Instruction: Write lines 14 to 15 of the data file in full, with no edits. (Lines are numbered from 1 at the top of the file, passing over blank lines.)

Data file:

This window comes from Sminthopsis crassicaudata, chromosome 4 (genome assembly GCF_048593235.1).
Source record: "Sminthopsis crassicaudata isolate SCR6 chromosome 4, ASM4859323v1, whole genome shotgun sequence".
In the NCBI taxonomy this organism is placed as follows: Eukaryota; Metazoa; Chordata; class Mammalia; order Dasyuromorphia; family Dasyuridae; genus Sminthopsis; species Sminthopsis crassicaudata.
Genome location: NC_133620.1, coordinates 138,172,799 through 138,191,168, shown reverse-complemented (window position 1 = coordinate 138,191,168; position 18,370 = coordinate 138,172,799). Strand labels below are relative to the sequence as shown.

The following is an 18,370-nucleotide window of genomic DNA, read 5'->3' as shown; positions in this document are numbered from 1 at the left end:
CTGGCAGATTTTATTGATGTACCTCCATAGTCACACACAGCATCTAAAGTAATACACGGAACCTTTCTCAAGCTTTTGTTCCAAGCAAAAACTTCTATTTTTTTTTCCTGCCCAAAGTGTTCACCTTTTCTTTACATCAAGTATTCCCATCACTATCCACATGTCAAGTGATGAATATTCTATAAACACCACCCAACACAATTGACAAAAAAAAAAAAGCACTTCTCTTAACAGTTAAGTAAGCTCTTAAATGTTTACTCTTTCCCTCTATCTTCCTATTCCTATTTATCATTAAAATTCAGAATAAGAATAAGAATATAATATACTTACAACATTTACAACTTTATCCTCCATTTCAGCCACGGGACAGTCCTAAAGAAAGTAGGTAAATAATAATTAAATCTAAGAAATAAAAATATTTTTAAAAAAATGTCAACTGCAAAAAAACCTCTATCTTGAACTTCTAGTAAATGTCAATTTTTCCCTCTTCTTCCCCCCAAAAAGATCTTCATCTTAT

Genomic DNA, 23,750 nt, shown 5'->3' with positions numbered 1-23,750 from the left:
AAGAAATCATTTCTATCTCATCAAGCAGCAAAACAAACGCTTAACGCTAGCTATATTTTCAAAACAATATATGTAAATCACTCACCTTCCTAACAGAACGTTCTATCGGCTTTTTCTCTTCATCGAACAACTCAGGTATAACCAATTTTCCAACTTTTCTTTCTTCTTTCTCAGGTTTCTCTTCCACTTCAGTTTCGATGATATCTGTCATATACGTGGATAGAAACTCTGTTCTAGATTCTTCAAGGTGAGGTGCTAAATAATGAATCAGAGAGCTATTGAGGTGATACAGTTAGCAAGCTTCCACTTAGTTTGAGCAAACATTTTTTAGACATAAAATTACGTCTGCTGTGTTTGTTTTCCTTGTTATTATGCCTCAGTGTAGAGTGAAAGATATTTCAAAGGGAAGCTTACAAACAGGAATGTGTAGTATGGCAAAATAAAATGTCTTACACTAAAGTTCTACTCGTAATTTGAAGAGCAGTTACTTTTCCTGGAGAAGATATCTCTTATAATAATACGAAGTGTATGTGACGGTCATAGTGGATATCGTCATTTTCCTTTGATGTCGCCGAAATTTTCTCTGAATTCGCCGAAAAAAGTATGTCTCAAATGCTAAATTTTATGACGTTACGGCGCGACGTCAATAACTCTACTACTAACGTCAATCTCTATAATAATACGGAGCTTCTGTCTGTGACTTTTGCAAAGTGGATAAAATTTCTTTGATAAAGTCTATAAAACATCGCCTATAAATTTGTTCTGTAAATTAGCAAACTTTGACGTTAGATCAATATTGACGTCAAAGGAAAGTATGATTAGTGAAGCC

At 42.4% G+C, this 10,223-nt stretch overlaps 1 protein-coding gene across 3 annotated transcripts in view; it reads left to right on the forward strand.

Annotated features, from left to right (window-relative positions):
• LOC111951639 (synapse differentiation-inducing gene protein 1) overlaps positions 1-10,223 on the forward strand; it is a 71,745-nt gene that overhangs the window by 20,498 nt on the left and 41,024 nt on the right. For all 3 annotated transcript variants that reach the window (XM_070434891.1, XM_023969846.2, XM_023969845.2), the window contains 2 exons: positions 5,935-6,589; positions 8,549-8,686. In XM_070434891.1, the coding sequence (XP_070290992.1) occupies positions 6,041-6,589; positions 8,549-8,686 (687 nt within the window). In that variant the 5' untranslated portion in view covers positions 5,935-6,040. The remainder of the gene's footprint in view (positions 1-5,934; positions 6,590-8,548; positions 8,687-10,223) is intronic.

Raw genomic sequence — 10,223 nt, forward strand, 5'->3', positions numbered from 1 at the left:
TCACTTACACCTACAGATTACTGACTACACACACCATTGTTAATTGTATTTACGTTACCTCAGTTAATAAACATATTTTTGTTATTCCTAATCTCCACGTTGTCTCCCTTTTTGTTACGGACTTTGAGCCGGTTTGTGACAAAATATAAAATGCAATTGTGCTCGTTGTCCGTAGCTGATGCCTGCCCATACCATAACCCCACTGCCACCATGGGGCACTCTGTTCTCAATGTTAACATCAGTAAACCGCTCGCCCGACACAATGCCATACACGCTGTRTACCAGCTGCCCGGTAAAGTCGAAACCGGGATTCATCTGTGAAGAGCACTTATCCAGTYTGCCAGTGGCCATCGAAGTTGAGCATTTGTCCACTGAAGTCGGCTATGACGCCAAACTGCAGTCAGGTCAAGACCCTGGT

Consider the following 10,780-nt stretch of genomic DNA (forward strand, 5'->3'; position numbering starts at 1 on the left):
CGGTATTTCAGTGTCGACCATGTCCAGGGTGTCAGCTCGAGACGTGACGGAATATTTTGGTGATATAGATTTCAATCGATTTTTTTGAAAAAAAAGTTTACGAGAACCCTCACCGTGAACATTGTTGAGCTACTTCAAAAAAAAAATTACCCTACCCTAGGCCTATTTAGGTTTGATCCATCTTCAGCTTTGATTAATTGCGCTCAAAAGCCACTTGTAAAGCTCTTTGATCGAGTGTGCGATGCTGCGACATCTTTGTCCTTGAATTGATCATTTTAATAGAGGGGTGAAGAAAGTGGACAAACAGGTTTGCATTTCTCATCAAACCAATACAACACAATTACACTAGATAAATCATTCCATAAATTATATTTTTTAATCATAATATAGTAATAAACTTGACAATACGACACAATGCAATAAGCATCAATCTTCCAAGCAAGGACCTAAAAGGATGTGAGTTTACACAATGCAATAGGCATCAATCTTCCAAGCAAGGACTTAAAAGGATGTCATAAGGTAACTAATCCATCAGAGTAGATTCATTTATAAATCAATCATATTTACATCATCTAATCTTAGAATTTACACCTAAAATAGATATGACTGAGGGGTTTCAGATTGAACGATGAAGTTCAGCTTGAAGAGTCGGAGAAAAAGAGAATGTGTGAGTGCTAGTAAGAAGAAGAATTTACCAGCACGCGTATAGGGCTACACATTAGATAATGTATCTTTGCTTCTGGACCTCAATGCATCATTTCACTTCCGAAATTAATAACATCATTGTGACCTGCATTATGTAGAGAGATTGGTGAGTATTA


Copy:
Consider the following 10,780-nt stretch of genomic DNA (forward strand, 5'->3'; position numbering starts at 1 on the left):
CGGTATTTCAGTGTCGACCATGTCCAGGGTGTCAGCTCGAGACGTGACGGAATATTTTGGTGATATAGATTTCAATCGATTTTTTTGAAAAAAAAGTTTACGAGAACCCTCACCGTGAACATTGTTGAGCTACTTCAAAAAAAAAATTACCCTACCCTAGGCCTATTTAGGTTTGATCCATCTTCAGCTTTGATTAATTGCGCTCAAAAGCCACTTGTAAAGCTCTTTGATCGAGTGTGCGATGCTGCGACATCTTTGTCCTTGAATTGATCATTTTAATAGAGGGGTGAAGAAAGTGGACAAACAGGTTTGCATTTCTCATCAAACCAATACAACACAATTACACTAGATAAATCATTCCATAAATTATATTTTTTAATCATAATATAGTAATAAACTTGACAATACGACACAATGCAATAAGCATCAATCTTCCAAGCAAGGACCTAAAAGGATGTGAGTTTACACAATGCAATAGGCATCAATCTTCCAAGCAAGGACTTAAAAGGATGTCATAAGGTAACTAATCCATCAGAGTAGATTCATTTATAAATCAATCATATTTACATCATCTAATCTTAGAATTTACACCTAAAATAGATATGACTGAGGGGTTTCAGATTGAACGATGAAGTTCAGCTTGAAGAGTCGGAGAAAAAGAGAATGTGTGAGTGCTAGTAAGAAGAAGAATTTACCAGCACGCGTATAGGGCTACACATTAGATAATGTATCTTTGCTTCTGGACCTCAATGCATCATTTCACTTCCGAAATTAATAACATCATTGTGACCTGCATTATGTAGAGAGATTGGTGAGTATTA